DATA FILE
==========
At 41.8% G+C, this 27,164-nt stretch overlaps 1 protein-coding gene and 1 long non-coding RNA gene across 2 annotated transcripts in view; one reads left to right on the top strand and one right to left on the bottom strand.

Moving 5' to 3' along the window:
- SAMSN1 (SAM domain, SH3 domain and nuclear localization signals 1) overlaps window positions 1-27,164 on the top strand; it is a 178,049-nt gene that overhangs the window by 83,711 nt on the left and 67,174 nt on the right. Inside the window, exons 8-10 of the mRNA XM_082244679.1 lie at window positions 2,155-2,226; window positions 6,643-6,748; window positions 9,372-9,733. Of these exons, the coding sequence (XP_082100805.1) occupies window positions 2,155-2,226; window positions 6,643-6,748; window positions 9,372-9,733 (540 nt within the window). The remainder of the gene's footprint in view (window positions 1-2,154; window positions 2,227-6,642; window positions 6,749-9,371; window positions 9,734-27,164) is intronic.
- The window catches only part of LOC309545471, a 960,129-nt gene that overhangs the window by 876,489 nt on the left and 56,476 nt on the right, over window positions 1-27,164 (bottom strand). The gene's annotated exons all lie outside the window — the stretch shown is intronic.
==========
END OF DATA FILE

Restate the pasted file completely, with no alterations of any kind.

At 41.8% G+C, this 27,164-nt stretch overlaps 1 protein-coding gene and 1 long non-coding RNA gene across 2 annotated transcripts in view; one reads left to right on the top strand and one right to left on the bottom strand.

Moving 5' to 3' along the window:
- SAMSN1 (SAM domain, SH3 domain and nuclear localization signals 1) overlaps window positions 1-27,164 on the top strand; it is a 178,049-nt gene that overhangs the window by 83,711 nt on the left and 67,174 nt on the right. Inside the window, exons 8-10 of the mRNA XM_082244679.1 lie at window positions 2,155-2,226; window positions 6,643-6,748; window positions 9,372-9,733. Of these exons, the coding sequence (XP_082100805.1) occupies window positions 2,155-2,226; window positions 6,643-6,748; window positions 9,372-9,733 (540 nt within the window). The remainder of the gene's footprint in view (window positions 1-2,154; window positions 2,227-6,642; window positions 6,749-9,371; window positions 9,734-27,164) is intronic.
- The window catches only part of LOC309545471, a 960,129-nt gene that overhangs the window by 876,489 nt on the left and 56,476 nt on the right, over window positions 1-27,164 (bottom strand). The gene's annotated exons all lie outside the window — the stretch shown is intronic.